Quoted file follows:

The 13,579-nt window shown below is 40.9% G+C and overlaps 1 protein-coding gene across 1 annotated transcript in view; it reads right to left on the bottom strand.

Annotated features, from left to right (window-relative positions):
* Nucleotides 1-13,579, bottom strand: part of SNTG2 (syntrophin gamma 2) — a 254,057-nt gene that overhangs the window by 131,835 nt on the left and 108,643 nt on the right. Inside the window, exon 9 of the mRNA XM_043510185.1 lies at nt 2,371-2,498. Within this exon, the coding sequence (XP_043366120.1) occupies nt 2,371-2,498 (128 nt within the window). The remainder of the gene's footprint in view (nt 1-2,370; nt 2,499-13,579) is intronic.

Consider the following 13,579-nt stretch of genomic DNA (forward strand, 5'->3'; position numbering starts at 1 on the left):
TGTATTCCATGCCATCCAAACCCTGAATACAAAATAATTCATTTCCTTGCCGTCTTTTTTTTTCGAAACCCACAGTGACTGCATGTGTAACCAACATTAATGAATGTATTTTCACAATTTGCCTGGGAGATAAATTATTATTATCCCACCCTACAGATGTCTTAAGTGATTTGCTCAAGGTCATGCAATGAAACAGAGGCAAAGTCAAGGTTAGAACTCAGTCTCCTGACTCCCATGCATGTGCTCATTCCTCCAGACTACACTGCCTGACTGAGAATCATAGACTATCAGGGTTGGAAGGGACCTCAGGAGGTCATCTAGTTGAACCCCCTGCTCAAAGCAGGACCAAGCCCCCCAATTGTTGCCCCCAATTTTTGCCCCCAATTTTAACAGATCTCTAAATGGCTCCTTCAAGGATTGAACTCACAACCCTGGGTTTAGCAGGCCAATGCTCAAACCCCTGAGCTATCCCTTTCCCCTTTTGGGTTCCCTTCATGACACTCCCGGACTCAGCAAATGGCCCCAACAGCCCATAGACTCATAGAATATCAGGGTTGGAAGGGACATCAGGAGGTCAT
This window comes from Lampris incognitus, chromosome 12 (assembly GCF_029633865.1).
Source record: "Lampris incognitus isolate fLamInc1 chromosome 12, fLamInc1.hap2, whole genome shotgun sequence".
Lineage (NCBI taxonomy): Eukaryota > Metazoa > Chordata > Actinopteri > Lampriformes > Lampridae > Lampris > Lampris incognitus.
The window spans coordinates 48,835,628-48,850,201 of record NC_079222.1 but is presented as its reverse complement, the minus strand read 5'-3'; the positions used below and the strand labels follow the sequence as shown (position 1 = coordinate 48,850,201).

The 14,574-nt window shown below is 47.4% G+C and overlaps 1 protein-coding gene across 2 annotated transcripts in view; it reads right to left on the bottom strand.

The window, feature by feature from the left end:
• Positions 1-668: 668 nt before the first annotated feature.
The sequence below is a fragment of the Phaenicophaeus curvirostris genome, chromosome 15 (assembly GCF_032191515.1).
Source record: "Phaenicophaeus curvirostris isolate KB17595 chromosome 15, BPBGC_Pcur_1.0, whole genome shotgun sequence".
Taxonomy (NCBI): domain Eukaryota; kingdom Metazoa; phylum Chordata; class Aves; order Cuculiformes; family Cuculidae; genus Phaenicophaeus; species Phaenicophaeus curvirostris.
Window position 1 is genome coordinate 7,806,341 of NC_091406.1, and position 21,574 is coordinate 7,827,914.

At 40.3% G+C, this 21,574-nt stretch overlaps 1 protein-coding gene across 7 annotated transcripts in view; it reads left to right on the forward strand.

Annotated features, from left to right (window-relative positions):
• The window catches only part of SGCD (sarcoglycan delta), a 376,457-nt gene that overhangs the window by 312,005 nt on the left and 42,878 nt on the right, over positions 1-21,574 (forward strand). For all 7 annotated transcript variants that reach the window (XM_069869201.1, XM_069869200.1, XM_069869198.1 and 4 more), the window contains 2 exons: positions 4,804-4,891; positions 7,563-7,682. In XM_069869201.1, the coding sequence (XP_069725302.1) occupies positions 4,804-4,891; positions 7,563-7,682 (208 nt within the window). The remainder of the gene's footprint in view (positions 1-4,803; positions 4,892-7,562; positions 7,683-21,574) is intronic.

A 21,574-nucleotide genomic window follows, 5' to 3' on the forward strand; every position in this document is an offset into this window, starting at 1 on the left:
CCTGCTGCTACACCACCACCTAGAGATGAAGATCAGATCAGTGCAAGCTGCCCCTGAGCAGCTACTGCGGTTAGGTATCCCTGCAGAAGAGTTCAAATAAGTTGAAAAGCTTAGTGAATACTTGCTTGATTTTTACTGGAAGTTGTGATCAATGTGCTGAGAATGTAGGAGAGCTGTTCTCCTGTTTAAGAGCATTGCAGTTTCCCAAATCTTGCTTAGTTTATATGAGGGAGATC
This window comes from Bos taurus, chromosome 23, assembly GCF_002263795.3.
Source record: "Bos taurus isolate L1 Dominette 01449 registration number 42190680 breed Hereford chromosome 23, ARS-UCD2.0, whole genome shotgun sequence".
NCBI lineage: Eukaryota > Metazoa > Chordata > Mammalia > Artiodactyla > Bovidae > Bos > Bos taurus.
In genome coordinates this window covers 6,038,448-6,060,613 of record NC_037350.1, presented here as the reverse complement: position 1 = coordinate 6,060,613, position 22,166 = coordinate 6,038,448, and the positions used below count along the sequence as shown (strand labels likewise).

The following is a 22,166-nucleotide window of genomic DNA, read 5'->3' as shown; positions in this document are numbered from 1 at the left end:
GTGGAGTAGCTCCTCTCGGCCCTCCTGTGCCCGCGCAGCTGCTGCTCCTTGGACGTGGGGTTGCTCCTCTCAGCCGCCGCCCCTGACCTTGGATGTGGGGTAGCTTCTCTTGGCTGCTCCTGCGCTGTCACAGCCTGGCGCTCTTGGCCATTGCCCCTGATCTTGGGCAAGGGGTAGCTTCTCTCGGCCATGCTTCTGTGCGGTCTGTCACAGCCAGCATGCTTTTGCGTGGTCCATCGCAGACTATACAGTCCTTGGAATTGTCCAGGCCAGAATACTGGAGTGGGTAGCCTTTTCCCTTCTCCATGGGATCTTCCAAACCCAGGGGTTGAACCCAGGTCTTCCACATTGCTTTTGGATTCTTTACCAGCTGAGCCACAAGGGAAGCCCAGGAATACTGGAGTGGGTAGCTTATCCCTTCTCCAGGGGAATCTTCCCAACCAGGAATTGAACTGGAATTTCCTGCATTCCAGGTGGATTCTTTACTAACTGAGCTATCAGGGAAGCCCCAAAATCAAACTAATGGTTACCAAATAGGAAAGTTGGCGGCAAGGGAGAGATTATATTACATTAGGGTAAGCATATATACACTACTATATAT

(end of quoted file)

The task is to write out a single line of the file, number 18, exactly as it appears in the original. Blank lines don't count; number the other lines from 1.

Annotated features, from left to right (window-relative positions):